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Thursday / July 7.
HomemilastwordThe Last Word: What Doesn’t Kill You!

The Last Word: What Doesn’t Kill You!

If there’s one thing that is certain about the future, it is that it will surprise us. We can’t be sure how, or where, or when… but sooner or later we’ll all be blindsided by someone or something. None of us are immune.

Sometimes the unexpected obstacle is a personal and intensely private event. Sometimes it touches many of us at once. Recent natural disasters such as floods, earthquakes and bushfires fall into this category. Sometimes it is professional, impacting on the capacity of our business to survive. Sometimes it is something we have brought on ourselves. Many times it is not. Ever wondered how some people trip and fall at the smallest speed bump, while others seem to overcome major hurdles seemingly unscathed?

The key is resilience. Resilience is an individual’s tendency to cope with stress and adversity. Resilience can help us to ‘bounce back’ to normal. It may even produce a ‘steeling effect’, allowing us to function better and achieve more than we could before the crisis hits. A Japanese proverb sums up resilience this way: “Fall seven times, stand up eight.”

Recently, I spoke with an acquaintance whose life has been touched with intense grief that shattered him, his family and his marriage. Resilience pulled them through this period and his marriage and family are stronger for it.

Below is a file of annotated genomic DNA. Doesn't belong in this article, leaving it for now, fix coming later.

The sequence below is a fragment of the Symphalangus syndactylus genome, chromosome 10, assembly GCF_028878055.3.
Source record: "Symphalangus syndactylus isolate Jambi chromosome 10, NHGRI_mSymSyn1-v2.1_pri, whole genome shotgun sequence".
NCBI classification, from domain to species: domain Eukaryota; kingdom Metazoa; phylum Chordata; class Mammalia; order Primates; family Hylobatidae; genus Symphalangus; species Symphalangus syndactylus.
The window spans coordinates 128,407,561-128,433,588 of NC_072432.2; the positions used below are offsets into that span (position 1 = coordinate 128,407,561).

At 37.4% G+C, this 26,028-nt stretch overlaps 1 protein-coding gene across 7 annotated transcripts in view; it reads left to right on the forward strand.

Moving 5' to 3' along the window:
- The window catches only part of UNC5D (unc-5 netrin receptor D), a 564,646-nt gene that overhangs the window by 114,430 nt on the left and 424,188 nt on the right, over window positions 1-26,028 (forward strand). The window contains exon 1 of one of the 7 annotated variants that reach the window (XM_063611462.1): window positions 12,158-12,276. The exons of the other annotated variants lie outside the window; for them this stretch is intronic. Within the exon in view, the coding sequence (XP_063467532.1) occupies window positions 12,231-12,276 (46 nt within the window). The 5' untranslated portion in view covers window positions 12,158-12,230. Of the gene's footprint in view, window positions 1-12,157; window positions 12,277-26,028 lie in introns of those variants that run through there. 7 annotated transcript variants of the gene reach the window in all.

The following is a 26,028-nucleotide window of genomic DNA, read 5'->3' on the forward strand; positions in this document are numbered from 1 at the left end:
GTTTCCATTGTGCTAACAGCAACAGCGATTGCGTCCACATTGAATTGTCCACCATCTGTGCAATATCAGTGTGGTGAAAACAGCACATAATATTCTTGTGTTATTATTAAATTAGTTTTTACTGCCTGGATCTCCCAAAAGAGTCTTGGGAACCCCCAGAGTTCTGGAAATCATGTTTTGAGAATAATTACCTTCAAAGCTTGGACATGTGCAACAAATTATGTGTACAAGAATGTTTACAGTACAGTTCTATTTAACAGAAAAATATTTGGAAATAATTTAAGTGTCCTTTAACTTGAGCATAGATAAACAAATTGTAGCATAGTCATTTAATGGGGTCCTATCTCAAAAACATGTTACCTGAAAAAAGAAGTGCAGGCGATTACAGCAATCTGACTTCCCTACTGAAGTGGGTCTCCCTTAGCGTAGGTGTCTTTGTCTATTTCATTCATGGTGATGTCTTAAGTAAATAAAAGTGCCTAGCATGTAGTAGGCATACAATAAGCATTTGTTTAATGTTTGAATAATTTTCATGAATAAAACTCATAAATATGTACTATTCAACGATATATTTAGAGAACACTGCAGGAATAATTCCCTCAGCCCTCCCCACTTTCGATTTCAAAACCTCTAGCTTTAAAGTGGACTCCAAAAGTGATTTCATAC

When it was all he could do to survive, the tough decisions were already made…

This man attributes his survival to the fact that many of his core principles, values and goals were settled ahead of time, before life’s curveball struck. When it was all he could do to survive, the tough decisions were already made, allowing him to function on autopilot.

While his life plan was personal in nature, similar strategies apply in business. When business is going well, take the opportunity to examine its strength and weaknesses, the risks and opportunities. Settle your goals ahead of time, while building in systems that are sufficiently flexible to accommodate failure.

Albert Einstein valued failure as an opportunity. He said: “a person who never made a mistake never tried anything new.” It’s hard to believe that basketball icon Michael Jordan was rejected after trying out for his varsity basketball team in his sophomore year. He said: “If you run into a wall, don’t turn around and give up. Figure out how to climb it, go through it, or work around it.” His attitude and resilience saw him become arguably the greatest basketball player of all time.

No one is born with resilience; it’s a process – one that can be learnt. Here are some tips1 on how to build resilience into our professional and private lives:

1. Maintain good relationships family, friends and others

2. Avoid seeing a crisis or stressful event as an unbearable problem

3. Accept circumstances that cannot be changed

4. Develop realistic goals and move towards them

5. Take decisive action in adverse situations

6. Look for opportunities after a struggle with loss

7. Develop self-confidence

8. Keep a long-term perspective

9. Maintain a hopeful outlook

10. Take care of yourself – mentally, physically and spiritually.

Reference:

1.‘10 Ways to Build Resilience’ from the American Psychological Association

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